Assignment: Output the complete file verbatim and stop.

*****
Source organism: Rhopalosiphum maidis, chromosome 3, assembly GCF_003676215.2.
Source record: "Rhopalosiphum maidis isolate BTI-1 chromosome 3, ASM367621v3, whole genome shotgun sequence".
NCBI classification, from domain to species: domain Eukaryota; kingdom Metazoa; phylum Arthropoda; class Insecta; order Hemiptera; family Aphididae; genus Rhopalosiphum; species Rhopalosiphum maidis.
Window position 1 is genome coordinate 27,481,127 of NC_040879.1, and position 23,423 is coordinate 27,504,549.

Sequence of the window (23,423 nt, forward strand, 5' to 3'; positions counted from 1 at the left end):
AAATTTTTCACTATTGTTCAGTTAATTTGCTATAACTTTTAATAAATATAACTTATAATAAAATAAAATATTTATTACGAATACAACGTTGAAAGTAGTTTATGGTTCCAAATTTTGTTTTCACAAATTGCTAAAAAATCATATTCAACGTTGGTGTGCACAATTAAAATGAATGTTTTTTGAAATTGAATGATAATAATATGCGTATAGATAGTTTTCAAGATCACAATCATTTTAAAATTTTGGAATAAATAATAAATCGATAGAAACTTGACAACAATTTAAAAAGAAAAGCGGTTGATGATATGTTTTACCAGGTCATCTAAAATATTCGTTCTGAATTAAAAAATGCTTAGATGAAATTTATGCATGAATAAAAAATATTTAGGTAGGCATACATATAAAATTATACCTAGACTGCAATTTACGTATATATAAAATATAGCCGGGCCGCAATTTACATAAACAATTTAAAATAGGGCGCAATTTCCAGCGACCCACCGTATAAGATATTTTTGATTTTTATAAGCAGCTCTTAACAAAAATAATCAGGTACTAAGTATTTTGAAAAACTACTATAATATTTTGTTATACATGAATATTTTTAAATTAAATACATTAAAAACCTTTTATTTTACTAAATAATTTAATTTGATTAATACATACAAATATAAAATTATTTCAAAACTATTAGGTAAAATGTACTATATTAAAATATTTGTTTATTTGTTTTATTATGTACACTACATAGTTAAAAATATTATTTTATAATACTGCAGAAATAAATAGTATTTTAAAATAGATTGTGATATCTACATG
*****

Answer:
Source organism: Rhopalosiphum maidis, chromosome 3, assembly GCF_003676215.2.
Source record: "Rhopalosiphum maidis isolate BTI-1 chromosome 3, ASM367621v3, whole genome shotgun sequence".
NCBI classification, from domain to species: domain Eukaryota; kingdom Metazoa; phylum Arthropoda; class Insecta; order Hemiptera; family Aphididae; genus Rhopalosiphum; species Rhopalosiphum maidis.
Window position 1 is genome coordinate 27,481,127 of NC_040879.1, and position 23,423 is coordinate 27,504,549.

Sequence of the window (23,423 nt, forward strand, 5' to 3'; positions counted from 1 at the left end):
AAATTTTTCACTATTGTTCAGTTAATTTGCTATAACTTTTAATAAATATAACTTATAATAAAATAAAATATTTATTACGAATACAACGTTGAAAGTAGTTTATGGTTCCAAATTTTGTTTTCACAAATTGCTAAAAAATCATATTCAACGTTGGTGTGCACAATTAAAATGAATGTTTTTTGAAATTGAATGATAATAATATGCGTATAGATAGTTTTCAAGATCACAATCATTTTAAAATTTTGGAATAAATAATAAATCGATAGAAACTTGACAACAATTTAAAAAGAAAAGCGGTTGATGATATGTTTTACCAGGTCATCTAAAATATTCGTTCTGAATTAAAAAATGCTTAGATGAAATTTATGCATGAATAAAAAATATTTAGGTAGGCATACATATAAAATTATACCTAGACTGCAATTTACGTATATATAAAATATAGCCGGGCCGCAATTTACATAAACAATTTAAAATAGGGCGCAATTTCCAGCGACCCACCGTATAAGATATTTTTGATTTTTATAAGCAGCTCTTAACAAAAATAATCAGGTACTAAGTATTTTGAAAAACTACTATAATATTTTGTTATACATGAATATTTTTAAATTAAATACATTAAAAACCTTTTATTTTACTAAATAATTTAATTTGATTAATACATACAAATATAAAATTATTTCAAAACTATTAGGTAAAATGTACTATATTAAAATATTTGTTTATTTGTTTTATTATGTACACTACATAGTTAAAAATATTATTTTATAATACTGCAGAAATAAATAGTATTTTAAAATAGATTGTGATATCTACATG